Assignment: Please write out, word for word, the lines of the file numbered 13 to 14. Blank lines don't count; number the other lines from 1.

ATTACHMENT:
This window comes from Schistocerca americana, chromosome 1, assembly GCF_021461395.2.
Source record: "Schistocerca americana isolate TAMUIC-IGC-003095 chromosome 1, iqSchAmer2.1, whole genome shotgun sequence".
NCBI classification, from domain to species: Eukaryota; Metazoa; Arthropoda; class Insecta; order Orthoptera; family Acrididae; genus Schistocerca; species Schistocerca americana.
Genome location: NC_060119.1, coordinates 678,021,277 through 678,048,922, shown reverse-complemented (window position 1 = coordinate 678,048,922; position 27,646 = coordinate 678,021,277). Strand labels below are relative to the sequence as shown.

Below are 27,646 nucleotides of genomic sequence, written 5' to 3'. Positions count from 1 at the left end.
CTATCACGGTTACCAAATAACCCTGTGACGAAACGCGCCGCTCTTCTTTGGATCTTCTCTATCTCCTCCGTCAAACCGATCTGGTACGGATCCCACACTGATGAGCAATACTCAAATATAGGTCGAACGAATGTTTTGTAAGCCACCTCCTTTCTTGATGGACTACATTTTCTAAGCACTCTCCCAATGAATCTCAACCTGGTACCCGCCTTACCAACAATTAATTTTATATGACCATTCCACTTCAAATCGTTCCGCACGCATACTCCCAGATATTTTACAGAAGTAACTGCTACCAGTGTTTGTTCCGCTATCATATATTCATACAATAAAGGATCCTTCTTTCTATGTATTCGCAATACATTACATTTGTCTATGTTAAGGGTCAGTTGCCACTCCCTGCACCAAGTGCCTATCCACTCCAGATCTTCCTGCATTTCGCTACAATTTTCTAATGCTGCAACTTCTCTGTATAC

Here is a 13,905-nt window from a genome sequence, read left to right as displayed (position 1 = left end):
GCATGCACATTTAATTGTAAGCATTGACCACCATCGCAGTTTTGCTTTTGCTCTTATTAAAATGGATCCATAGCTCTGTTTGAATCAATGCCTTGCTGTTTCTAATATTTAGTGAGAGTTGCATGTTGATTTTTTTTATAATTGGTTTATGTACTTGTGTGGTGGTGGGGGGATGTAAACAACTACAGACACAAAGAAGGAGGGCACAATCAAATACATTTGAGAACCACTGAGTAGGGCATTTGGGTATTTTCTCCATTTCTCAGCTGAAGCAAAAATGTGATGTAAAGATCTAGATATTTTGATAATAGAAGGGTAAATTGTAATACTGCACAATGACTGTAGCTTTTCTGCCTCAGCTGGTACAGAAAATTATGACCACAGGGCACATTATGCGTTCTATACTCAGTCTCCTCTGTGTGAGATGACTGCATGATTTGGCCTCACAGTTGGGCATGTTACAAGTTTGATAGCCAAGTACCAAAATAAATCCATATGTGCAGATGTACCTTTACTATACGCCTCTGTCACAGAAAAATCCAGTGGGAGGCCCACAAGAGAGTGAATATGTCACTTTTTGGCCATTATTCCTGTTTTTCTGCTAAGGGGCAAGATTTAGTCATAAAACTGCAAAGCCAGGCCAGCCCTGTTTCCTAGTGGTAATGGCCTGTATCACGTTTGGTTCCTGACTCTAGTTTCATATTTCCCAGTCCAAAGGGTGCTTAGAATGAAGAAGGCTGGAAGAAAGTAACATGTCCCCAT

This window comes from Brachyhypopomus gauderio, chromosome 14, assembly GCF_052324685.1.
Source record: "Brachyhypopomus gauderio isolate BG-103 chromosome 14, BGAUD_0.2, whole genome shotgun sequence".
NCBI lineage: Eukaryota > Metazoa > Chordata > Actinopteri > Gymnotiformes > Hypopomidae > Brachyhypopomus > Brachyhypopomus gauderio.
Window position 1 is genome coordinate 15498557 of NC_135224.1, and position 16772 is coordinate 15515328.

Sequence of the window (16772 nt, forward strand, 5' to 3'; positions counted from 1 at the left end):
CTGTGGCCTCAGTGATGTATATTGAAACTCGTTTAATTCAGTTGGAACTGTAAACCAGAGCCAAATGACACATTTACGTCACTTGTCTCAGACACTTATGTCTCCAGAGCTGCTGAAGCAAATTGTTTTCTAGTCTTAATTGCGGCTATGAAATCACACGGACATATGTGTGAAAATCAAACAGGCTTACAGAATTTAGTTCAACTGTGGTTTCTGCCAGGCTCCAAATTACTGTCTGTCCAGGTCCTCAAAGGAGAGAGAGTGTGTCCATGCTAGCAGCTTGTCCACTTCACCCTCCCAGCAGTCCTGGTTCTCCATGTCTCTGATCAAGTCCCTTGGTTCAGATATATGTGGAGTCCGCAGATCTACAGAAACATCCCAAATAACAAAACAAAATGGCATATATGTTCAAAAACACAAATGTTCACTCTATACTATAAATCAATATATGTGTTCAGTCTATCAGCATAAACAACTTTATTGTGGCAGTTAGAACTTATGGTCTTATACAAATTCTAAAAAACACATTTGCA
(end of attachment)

Sequence of the window (16772 nt, forward strand, 5' to 3'; positions counted from 1 at the left end):
CTGTGGCCTCAGTGATGTATATTGAAACTCGTTTAATTCAGTTGGAACTGTAAACCAGAGCCAAATGACACATTTACGTCACTTGTCTCAGACACTTATGTCTCCAGAGCTGCTGAAGCAAATTGTTTTCTAGTCTTAATTGCGGCTATGAAATCACACGGACATATGTGTGAAAATCAAACAGGCTTACAGAATTTAGTTCAACTGTGGTTTCTGCCAGGCTCCAAATTACTGTCTGTCCAGGTCCTCAAAGGAGAGAGAGTGTGTCCATGCTAGCAGCTTGTCCACTTCACCCTCCCAGCAGTCCTGGTTCTCCATGTCTCTGATCAAGTCCCTTGGTTCAGATATATGTGGAGTCCGCAGATCTACAGAAACATCCCAAATAACAAAACAAAATGGCATATATGTTCAAAAACACAAATGTTCACTCTATACTATAAATCAATATATGTGTTCAGTCTATCAGCATAAACAACTTTATTGTGGCAGTTAGAACTTATGGTCTTATACAAATTCTAAAAAACACATTTGCA